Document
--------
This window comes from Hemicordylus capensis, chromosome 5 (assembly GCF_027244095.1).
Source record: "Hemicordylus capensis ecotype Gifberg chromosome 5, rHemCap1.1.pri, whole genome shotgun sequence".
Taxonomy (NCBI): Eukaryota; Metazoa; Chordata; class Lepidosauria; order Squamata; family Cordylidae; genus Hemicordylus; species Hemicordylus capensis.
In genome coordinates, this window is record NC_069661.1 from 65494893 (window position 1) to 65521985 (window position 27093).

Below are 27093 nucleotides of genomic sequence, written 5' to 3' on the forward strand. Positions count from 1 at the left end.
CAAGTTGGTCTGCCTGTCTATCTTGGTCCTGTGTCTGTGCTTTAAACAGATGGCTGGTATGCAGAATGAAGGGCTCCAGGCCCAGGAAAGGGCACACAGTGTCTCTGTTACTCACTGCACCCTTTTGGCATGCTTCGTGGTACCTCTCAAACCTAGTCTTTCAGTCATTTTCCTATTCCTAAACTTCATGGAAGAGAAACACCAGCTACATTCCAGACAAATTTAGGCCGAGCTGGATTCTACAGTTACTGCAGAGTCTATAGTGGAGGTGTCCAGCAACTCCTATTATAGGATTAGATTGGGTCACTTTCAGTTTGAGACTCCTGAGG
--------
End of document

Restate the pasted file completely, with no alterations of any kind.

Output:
This window comes from Hemicordylus capensis, chromosome 5 (assembly GCF_027244095.1).
Source record: "Hemicordylus capensis ecotype Gifberg chromosome 5, rHemCap1.1.pri, whole genome shotgun sequence".
Taxonomy (NCBI): Eukaryota; Metazoa; Chordata; class Lepidosauria; order Squamata; family Cordylidae; genus Hemicordylus; species Hemicordylus capensis.
In genome coordinates, this window is record NC_069661.1 from 65494893 (window position 1) to 65521985 (window position 27093).

Below are 27093 nucleotides of genomic sequence, written 5' to 3' on the forward strand. Positions count from 1 at the left end.
CAAGTTGGTCTGCCTGTCTATCTTGGTCCTGTGTCTGTGCTTTAAACAGATGGCTGGTATGCAGAATGAAGGGCTCCAGGCCCAGGAAAGGGCACACAGTGTCTCTGTTACTCACTGCACCCTTTTGGCATGCTTCGTGGTACCTCTCAAACCTAGTCTTTCAGTCATTTTCCTATTCCTAAACTTCATGGAAGAGAAACACCAGCTACATTCCAGACAAATTTAGGCCGAGCTGGATTCTACAGTTACTGCAGAGTCTATAGTGGAGGTGTCCAGCAACTCCTATTATAGGATTAGATTGGGTCACTTTCAGTTTGAGACTCCTGAGG